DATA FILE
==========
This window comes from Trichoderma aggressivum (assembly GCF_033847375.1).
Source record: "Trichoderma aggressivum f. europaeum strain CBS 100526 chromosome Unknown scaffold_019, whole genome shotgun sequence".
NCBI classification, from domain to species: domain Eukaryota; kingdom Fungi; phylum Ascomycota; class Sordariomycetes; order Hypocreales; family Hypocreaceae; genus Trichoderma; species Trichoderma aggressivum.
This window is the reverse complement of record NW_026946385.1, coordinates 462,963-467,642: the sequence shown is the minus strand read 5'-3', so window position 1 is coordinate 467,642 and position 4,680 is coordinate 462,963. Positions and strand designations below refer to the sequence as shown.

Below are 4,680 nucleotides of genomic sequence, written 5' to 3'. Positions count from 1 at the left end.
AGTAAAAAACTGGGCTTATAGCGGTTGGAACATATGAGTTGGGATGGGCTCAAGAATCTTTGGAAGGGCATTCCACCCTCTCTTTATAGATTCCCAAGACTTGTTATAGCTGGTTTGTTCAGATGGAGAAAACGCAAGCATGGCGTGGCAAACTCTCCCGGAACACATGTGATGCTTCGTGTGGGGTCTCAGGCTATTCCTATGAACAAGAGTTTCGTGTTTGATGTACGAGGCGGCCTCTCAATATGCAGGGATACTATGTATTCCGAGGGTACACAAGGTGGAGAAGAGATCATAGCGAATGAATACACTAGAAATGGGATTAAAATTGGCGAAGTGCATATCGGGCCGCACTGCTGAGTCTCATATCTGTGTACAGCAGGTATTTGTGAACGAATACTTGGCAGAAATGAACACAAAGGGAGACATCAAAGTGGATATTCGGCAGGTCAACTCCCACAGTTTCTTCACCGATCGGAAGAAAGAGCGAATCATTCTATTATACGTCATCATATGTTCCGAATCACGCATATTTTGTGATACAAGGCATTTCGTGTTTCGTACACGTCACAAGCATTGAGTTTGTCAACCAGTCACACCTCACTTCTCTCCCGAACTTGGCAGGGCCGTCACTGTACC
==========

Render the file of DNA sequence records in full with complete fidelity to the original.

This window comes from Trichoderma aggressivum (assembly GCF_033847375.1).
Source record: "Trichoderma aggressivum f. europaeum strain CBS 100526 chromosome Unknown scaffold_019, whole genome shotgun sequence".
NCBI classification, from domain to species: domain Eukaryota; kingdom Fungi; phylum Ascomycota; class Sordariomycetes; order Hypocreales; family Hypocreaceae; genus Trichoderma; species Trichoderma aggressivum.
This window is the reverse complement of record NW_026946385.1, coordinates 462,963-467,642: the sequence shown is the minus strand read 5'-3', so window position 1 is coordinate 467,642 and position 4,680 is coordinate 462,963. Positions and strand designations below refer to the sequence as shown.

Below are 4,680 nucleotides of genomic sequence, written 5' to 3'. Positions count from 1 at the left end.
AGTAAAAAACTGGGCTTATAGCGGTTGGAACATATGAGTTGGGATGGGCTCAAGAATCTTTGGAAGGGCATTCCACCCTCTCTTTATAGATTCCCAAGACTTGTTATAGCTGGTTTGTTCAGATGGAGAAAACGCAAGCATGGCGTGGCAAACTCTCCCGGAACACATGTGATGCTTCGTGTGGGGTCTCAGGCTATTCCTATGAACAAGAGTTTCGTGTTTGATGTACGAGGCGGCCTCTCAATATGCAGGGATACTATGTATTCCGAGGGTACACAAGGTGGAGAAGAGATCATAGCGAATGAATACACTAGAAATGGGATTAAAATTGGCGAAGTGCATATCGGGCCGCACTGCTGAGTCTCATATCTGTGTACAGCAGGTATTTGTGAACGAATACTTGGCAGAAATGAACACAAAGGGAGACATCAAAGTGGATATTCGGCAGGTCAACTCCCACAGTTTCTTCACCGATCGGAAGAAAGAGCGAATCATTCTATTATACGTCATCATATGTTCCGAATCACGCATATTTTGTGATACAAGGCATTTCGTGTTTCGTACACGTCACAAGCATTGAGTTTGTCAACCAGTCACACCTCACTTCTCTCCCGAACTTGGCAGGGCCGTCACTGTACC